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Lions Roar : September 2018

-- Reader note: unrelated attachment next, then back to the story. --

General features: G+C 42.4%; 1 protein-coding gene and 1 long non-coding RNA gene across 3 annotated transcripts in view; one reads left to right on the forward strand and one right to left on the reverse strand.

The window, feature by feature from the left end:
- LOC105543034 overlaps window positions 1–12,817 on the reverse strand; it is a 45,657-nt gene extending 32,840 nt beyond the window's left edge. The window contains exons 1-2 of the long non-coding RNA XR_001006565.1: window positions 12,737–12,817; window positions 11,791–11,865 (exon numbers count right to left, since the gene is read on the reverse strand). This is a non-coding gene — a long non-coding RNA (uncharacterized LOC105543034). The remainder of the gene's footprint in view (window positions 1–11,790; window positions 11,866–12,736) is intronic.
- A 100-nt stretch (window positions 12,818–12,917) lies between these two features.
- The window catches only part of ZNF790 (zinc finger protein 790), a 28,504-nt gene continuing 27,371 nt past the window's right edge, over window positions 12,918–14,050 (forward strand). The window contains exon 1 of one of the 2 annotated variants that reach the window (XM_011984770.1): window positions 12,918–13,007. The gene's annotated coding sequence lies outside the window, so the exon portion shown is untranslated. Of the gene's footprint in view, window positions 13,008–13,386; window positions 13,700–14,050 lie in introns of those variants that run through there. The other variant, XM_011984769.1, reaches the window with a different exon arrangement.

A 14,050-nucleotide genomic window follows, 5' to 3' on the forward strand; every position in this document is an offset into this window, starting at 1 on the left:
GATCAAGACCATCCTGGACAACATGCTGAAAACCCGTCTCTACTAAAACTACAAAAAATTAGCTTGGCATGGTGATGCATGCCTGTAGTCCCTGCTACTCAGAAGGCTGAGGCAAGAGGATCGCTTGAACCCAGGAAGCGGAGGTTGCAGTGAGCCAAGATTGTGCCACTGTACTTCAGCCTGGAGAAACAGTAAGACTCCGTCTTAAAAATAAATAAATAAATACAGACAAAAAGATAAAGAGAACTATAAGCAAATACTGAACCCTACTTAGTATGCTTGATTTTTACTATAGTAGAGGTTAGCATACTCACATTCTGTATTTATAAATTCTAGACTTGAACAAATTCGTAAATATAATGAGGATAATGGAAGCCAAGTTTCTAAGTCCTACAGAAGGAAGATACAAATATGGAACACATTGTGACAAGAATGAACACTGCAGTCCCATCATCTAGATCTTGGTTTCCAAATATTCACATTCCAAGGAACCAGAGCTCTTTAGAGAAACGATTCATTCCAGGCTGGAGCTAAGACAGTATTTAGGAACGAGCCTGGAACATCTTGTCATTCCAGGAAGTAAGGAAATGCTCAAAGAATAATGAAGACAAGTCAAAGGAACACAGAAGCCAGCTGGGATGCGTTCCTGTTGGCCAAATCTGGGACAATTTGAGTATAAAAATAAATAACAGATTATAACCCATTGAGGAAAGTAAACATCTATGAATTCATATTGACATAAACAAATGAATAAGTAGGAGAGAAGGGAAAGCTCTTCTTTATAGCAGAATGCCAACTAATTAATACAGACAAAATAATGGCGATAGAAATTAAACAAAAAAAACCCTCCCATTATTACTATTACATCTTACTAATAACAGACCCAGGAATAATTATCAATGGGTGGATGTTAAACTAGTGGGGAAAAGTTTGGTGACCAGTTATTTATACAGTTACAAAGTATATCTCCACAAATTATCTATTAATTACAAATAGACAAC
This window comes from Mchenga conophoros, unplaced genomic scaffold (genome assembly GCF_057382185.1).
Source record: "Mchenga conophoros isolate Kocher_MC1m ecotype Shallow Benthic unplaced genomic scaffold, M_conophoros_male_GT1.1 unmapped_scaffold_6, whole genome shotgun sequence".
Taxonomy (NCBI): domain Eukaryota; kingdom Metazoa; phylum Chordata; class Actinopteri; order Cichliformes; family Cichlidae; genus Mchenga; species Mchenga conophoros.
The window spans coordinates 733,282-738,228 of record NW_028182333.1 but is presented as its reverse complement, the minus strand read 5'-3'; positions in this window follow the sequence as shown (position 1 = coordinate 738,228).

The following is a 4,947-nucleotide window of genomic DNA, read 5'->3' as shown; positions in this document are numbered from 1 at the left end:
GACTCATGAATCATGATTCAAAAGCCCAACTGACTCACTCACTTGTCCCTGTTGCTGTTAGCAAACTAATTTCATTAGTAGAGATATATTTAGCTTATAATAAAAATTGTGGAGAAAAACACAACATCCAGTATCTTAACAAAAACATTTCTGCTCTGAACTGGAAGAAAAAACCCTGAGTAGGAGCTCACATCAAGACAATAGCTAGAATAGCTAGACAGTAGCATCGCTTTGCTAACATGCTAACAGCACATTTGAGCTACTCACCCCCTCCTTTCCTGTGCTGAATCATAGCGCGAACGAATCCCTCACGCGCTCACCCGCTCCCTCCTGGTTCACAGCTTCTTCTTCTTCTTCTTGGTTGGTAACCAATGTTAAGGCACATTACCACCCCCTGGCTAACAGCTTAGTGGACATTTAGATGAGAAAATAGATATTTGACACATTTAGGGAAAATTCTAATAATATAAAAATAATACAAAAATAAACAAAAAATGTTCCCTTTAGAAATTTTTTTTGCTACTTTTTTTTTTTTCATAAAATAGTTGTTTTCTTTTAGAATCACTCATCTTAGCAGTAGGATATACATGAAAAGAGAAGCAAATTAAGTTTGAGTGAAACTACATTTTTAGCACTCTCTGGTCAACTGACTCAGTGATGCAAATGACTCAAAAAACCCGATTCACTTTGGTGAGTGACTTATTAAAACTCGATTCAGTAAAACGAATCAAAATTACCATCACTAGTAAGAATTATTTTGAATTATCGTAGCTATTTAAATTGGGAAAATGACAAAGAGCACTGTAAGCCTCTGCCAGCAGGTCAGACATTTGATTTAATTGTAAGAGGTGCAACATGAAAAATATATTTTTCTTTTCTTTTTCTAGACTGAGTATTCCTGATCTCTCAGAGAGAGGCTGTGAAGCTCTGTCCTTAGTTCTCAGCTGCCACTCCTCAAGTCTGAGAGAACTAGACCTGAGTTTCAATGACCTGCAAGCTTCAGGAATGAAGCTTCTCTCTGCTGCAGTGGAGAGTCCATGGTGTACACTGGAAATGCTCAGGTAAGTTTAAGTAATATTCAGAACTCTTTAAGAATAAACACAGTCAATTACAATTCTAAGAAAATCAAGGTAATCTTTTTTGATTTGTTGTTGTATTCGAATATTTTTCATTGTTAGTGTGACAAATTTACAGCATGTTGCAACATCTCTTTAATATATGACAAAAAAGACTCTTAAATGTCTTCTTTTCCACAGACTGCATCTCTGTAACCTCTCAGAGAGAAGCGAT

ness. Be curious about what you are noticing. For example, if there is a particularly painful sensation, examine it with kindness and interest. What are the physical qualities of the discomfort? Notice if, by bringing this soft and curious atten- tion to the sensation, it becomes more or less intense. You can do the same thing with painful or disturbing thoughts, sense perceptions, or emotions. Sometimes meeting suffering for even a moment is too much—the experience is overwhelming. If that happens, be kind to yourself, and simply rest your awareness in the breath and body for a while. You can try returning to the difficulty later. After a few moments of being with the difficult experience, rest your attention in your breath. Notice what is present now. It may be that the pain is still with you and your attention keeps being drawn back toward it. Continue to move back to the breath whenever this happens. You may also notice that there is more going on than just the difficulty. You can feel the breath and other sensations and sense perceptions. Encourage yourself to create a bigger space around your problem. Last, be aware of any clarity that may be arising around the situation that has caused the difficulty. Maybe you need to take some medicine for a headache, or contact a friend or a teacher to discuss your insights about a troublesome situation, or take a walk, or go to sleep. Treat these actions as experiments— notice if the suffering changes through your actions. Ultimately, the invitation is to let whatever is arising be present without meddling with it. Just by turning loving attention to how life is appearing in this moment, insight can arise and we can find a way for- ward through our difficulties. MELISSA MYOZEN BLACKER, ROSHI is a Soto Zen priest, abbot of Boundless Way Zen, and co-editor of The Book of Mu: Essential Writings on Zen’s Most Important Koan. Being Present with Suffering By accepting our emotions and not reacting, says LAMA JUSTIN VON BUJDOSS, we can learn to effectively serve others. My work in caregiving, both in hospice and at Rikers Island’s jails, has brought me face-to-face with pain, sorrow, loss, ter- ror, fear, frustration, and anxiety. Since shutting down is not an option—I have found that I cannot serve without feel- ing—I am well-steeped in the pain and suffering that arise when you maintain a connection to others while journeying together toward a greater sense of peace and insight in the midst of great difficulties. This journey requires that I remain mindful of my own brokenness, yet flexible enough to remember that within this brokenness is perfection. As a teacher in the Mahamudra tradition of Vajrayana Buddhism, whether at Rikers or when I am with someone who is dying, I remember that my mind is the same as the mind of Maitripa, Saraha, Milarepa, and the other great saints of the Mahamudra lineage. It is the same as the mind of every incarcerated person, every officer, every person at the end of life, and every caregiver. What is the nature of this mind? The Third Karmapa, Rangjung Dorje, in his Mahamudra Aspiration Prayer, tells us: The ground of purification is the mind’s nature, a union of lucidity-emptiness. What purifies is the great vajra yoga of Mahamudra. What is purified is the stains of adventitious delusion. May the result of purification, the stainless dharmakaya, be revealed. According to the Mahamudra tradition, the entire uni- verse is a vast and ever-unfolding display of appearance that never ends and is constantly changing. It is reflected in the way we interact with the richness of all that arises. Whether it is the visual field of color and form, the tactile nature of physicality, or the emotional ways in which we interact with others, our life is a field of amazing, ever- changing appearance. Typically, we spend most of our time less oriented to the flowing constancy of change and the artfulness of this tapestry. Thus we forget that this play of phenomena is also a constant display of perfection—a series of moments preg- nant with enlightened nature that arise as they do. Instead, in the act of forgetting the basic purity of our mind and the joy associated with recognizing its true nature, we create threads of narrative and explanation. We apply patterned ways of seeing and referencing what is naturally arising. This leads us further out of relationship with the true nature of mind and the way in which it arises. Sometimes we land on narratives of pain and sadness, sto- ries rooted in hard bone and soft flesh that feel real and per- manent. At other times, the conflicting emotions caused by the three poisons (kleshas) of attachment, aversion, and ignorance PHOTOBYA.JESSEJIRYUDAVIS LION’S ROAR | SEPTEMBER 2018 39